The “why,” however, is humiliating. Isaiah describes the why in striking detail hundreds of years before it happened. Though Jesus – using phrases from Isaiah — had “done no violence,” and “no deceit was found in his mouth,” since he was the holy Son of God, still he was “cut off from the land of the living,”because he was “stricken for the transgression of his people.” When you and I visit the grave of Jesus, we cannot look at that grave without realizing is that it is you and I who put him there. He wouldn’t have allowed himself to have been “led like a lamb to the slaughter” if there hadn’t been sins of other people that he needed to be slaughtered for, and because of that in love which we cannot fully grasp, “it was the Lord’s will,” Isaiah tells us, “to crush him.” And not only did Jesus allow himself to suffer and die in the place of people who would have otherwise been lost, he also allowed himself to be looked at as if he had lost. “Who can speak of his descendants?” Isaiah said. He’s dead. “He saved others, but he can’t save himself,” the mockers had said just hours earlier. What meaning could there be in such a meaningless life to have led people to believe that they could trust in you and never die, and there you are, lying in a grave.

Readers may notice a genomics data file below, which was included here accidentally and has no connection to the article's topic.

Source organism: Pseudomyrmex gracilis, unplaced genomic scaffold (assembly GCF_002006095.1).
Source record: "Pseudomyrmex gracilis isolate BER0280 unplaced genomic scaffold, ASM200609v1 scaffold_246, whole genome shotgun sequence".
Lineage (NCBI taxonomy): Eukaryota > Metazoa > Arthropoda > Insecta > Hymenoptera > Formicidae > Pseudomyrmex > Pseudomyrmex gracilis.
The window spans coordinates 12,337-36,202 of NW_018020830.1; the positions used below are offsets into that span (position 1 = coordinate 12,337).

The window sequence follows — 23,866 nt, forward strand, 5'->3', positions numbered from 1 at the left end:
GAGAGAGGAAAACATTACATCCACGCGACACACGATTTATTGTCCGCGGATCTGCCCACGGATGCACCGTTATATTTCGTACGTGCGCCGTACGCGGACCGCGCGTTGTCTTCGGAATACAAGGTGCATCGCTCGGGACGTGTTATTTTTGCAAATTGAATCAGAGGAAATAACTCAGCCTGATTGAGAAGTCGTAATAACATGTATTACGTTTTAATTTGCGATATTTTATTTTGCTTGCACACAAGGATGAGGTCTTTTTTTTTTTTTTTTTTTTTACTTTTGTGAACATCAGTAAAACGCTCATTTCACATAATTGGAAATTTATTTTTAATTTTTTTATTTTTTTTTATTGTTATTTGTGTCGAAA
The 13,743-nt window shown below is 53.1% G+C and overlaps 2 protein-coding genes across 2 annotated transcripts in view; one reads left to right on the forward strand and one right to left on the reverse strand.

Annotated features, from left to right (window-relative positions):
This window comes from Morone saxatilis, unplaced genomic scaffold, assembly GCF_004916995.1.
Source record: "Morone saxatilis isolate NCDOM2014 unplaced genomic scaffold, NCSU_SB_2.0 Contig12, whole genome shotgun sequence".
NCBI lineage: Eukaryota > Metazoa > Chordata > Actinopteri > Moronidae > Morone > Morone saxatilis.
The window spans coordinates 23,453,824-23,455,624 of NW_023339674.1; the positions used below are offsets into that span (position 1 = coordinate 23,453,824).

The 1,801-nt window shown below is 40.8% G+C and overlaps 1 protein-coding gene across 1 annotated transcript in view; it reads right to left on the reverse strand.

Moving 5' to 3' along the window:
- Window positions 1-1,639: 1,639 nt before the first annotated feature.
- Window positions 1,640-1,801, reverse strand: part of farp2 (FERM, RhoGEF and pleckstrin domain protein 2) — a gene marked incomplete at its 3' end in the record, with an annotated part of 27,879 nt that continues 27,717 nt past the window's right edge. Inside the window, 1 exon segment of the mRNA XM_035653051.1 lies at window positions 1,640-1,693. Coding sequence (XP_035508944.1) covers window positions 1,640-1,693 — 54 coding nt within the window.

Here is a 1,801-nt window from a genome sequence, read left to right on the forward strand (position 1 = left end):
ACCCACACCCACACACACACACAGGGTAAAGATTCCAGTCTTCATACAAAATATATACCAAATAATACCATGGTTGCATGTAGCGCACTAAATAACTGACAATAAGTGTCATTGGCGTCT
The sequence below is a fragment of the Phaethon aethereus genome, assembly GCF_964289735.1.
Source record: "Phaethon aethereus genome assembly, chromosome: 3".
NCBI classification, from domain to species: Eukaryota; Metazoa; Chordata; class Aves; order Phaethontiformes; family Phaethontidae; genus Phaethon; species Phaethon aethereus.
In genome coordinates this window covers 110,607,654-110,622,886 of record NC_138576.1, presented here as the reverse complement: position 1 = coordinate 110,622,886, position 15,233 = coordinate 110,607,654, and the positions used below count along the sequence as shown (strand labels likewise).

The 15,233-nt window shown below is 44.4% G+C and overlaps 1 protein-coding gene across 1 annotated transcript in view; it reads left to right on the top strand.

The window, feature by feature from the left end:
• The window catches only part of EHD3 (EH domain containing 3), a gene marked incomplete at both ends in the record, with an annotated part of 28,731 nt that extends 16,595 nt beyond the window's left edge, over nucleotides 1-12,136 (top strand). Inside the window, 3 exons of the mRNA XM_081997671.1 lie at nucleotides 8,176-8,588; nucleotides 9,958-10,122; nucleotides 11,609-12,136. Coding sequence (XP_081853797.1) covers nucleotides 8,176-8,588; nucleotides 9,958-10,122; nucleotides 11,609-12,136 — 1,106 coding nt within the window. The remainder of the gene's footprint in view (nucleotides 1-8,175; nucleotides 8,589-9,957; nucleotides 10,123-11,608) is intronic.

Thankfully, though the “why” is humiliating, the “how” is overwhelming – wonderfully overwhelming. Jesus didn’t die like anyone else who had ever lived, since he died not for his own sin, but for the sin of the entire world. And Jesus wasn’t buried like anyone else who had ever lived, since he was buried as someone who was the winner, the conqueror, the champion over death, even as he died – someone who was going to make it possible for everyone else who knew the “why” of why he died to someday have the same how – as a winner, a conqueror, a champion. The prophet Isaiah makes it painfully clear that we were the cause of his death, but he also makes it wonderfully clear that we are the beneficiaries of his death, because Jesus would not stay dead. Isaiah pictured it this way: “He will see his offspring and prolong his days, and the will of the Lord will prosper in his hand.” You can’t see your offspring and have things prosper for you if you aren’t alive. And Jesus certainly would come back to life.
That is also what Isaiah was talking about in that last verse when he says that Jesus would “divide the spoils with the strong.” People who divided the spoils were soldiers who were victorious in battle. They would be able to take for themselves all the things that once belonged to their conquered enemies. Jesus has taken for himself all that has been his from the very beginning, and he has given every blessing and every reason for joy to you and to me, even at a time like this when we think of why he went to the grave on that first Good Friday so long ago.
That is why we can be certain that when our Lord Jesus someday visits our grave, we don’t have to be one bit afraid of what he will be thinking or what he will end up saying. Since he lives in our hearts by faith, he will know that we confessed the why of his burial – as a payment price for our sin – and he will know that we rejoiced in the how of his burial – as a winner who accomplished the forgiveness of those sins. Through Jesus we are all conquerors even in death, leading us all the more to want to be faithful to him until death and until that time to live as people who are dead to sin and buried in his love. Amen.